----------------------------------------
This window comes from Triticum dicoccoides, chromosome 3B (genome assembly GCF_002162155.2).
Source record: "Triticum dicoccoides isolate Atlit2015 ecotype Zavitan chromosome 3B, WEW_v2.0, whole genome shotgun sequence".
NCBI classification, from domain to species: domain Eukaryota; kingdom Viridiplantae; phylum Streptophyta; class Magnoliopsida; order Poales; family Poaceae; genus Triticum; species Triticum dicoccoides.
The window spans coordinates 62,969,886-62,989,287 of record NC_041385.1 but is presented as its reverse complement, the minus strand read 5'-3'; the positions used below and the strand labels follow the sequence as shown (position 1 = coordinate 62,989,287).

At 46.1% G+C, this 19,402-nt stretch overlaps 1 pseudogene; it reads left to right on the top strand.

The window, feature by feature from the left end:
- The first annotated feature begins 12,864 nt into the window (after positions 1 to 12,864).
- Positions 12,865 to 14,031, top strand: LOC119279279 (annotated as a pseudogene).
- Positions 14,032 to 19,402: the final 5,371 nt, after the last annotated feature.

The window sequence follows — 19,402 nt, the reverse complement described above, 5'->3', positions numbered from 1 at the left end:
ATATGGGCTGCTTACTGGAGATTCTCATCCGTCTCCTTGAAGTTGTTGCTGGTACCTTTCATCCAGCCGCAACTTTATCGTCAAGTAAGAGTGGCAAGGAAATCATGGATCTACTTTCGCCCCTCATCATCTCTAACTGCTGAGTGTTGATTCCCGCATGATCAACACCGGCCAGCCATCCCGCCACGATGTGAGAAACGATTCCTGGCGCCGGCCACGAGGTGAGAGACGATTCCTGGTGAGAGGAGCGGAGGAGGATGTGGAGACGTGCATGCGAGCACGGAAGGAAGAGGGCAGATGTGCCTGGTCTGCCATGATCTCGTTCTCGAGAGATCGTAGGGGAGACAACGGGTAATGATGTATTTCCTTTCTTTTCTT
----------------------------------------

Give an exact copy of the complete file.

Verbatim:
This window comes from Triticum dicoccoides, chromosome 3B (genome assembly GCF_002162155.2).
Source record: "Triticum dicoccoides isolate Atlit2015 ecotype Zavitan chromosome 3B, WEW_v2.0, whole genome shotgun sequence".
NCBI classification, from domain to species: domain Eukaryota; kingdom Viridiplantae; phylum Streptophyta; class Magnoliopsida; order Poales; family Poaceae; genus Triticum; species Triticum dicoccoides.
The window spans coordinates 62,969,886-62,989,287 of record NC_041385.1 but is presented as its reverse complement, the minus strand read 5'-3'; the positions used below and the strand labels follow the sequence as shown (position 1 = coordinate 62,989,287).

At 46.1% G+C, this 19,402-nt stretch overlaps 1 pseudogene; it reads left to right on the top strand.

The window, feature by feature from the left end:
- The first annotated feature begins 12,864 nt into the window (after positions 1 to 12,864).
- Positions 12,865 to 14,031, top strand: LOC119279279 (annotated as a pseudogene).
- Positions 14,032 to 19,402: the final 5,371 nt, after the last annotated feature.

The window sequence follows — 19,402 nt, the reverse complement described above, 5'->3', positions numbered from 1 at the left end:
ATATGGGCTGCTTACTGGAGATTCTCATCCGTCTCCTTGAAGTTGTTGCTGGTACCTTTCATCCAGCCGCAACTTTATCGTCAAGTAAGAGTGGCAAGGAAATCATGGATCTACTTTCGCCCCTCATCATCTCTAACTGCTGAGTGTTGATTCCCGCATGATCAACACCGGCCAGCCATCCCGCCACGATGTGAGAAACGATTCCTGGCGCCGGCCACGAGGTGAGAGACGATTCCTGGTGAGAGGAGCGGAGGAGGATGTGGAGACGTGCATGCGAGCACGGAAGGAAGAGGGCAGATGTGCCTGGTCTGCCATGATCTCGTTCTCGAGAGATCGTAGGGGAGACAACGGGTAATGATGTATTTCCTTTCTTTTCTT